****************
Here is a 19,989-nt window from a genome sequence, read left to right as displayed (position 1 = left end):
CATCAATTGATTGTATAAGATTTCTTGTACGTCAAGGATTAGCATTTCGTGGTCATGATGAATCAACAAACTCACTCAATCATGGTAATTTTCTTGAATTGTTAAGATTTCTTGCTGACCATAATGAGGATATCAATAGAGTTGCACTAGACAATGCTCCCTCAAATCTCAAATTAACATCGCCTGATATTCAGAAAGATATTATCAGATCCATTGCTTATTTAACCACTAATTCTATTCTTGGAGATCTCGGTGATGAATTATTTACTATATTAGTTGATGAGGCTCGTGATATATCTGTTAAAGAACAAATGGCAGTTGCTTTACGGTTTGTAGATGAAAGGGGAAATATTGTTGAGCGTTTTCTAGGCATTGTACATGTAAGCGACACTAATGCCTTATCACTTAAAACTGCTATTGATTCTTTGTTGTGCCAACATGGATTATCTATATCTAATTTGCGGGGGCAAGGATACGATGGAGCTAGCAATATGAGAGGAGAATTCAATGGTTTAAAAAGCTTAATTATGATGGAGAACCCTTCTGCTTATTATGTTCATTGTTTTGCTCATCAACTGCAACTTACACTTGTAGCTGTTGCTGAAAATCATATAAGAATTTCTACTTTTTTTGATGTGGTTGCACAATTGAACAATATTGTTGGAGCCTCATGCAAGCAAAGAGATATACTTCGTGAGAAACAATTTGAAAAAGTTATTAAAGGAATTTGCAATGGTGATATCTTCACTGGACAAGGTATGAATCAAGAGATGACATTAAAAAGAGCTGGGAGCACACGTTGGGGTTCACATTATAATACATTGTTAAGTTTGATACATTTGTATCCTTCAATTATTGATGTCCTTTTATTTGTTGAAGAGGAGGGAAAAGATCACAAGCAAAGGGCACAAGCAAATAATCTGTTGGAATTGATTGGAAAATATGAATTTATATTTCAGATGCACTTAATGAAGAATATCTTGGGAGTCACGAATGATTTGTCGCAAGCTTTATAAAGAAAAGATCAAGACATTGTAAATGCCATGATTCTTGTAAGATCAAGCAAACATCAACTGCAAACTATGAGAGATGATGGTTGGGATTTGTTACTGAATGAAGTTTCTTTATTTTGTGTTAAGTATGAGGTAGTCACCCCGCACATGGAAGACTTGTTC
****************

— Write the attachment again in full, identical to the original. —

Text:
Here is a 19,989-nt window from a genome sequence, read left to right as displayed (position 1 = left end):
CATCAATTGATTGTATAAGATTTCTTGTACGTCAAGGATTAGCATTTCGTGGTCATGATGAATCAACAAACTCACTCAATCATGGTAATTTTCTTGAATTGTTAAGATTTCTTGCTGACCATAATGAGGATATCAATAGAGTTGCACTAGACAATGCTCCCTCAAATCTCAAATTAACATCGCCTGATATTCAGAAAGATATTATCAGATCCATTGCTTATTTAACCACTAATTCTATTCTTGGAGATCTCGGTGATGAATTATTTACTATATTAGTTGATGAGGCTCGTGATATATCTGTTAAAGAACAAATGGCAGTTGCTTTACGGTTTGTAGATGAAAGGGGAAATATTGTTGAGCGTTTTCTAGGCATTGTACATGTAAGCGACACTAATGCCTTATCACTTAAAACTGCTATTGATTCTTTGTTGTGCCAACATGGATTATCTATATCTAATTTGCGGGGGCAAGGATACGATGGAGCTAGCAATATGAGAGGAGAATTCAATGGTTTAAAAAGCTTAATTATGATGGAGAACCCTTCTGCTTATTATGTTCATTGTTTTGCTCATCAACTGCAACTTACACTTGTAGCTGTTGCTGAAAATCATATAAGAATTTCTACTTTTTTTGATGTGGTTGCACAATTGAACAATATTGTTGGAGCCTCATGCAAGCAAAGAGATATACTTCGTGAGAAACAATTTGAAAAAGTTATTAAAGGAATTTGCAATGGTGATATCTTCACTGGACAAGGTATGAATCAAGAGATGACATTAAAAAGAGCTGGGAGCACACGTTGGGGTTCACATTATAATACATTGTTAAGTTTGATACATTTGTATCCTTCAATTATTGATGTCCTTTTATTTGTTGAAGAGGAGGGAAAAGATCACAAGCAAAGGGCACAAGCAAATAATCTGTTGGAATTGATTGGAAAATATGAATTTATATTTCAGATGCACTTAATGAAGAATATCTTGGGAGTCACGAATGATTTGTCGCAAGCTTTATAAAGAAAAGATCAAGACATTGTAAATGCCATGATTCTTGTAAGATCAAGCAAACATCAACTGCAAACTATGAGAGATGATGGTTGGGATTTGTTACTGAATGAAGTTTCTTTATTTTGTGTTAAGTATGAGGTAGTCACCCCGCACATGGAAGACTTGTTC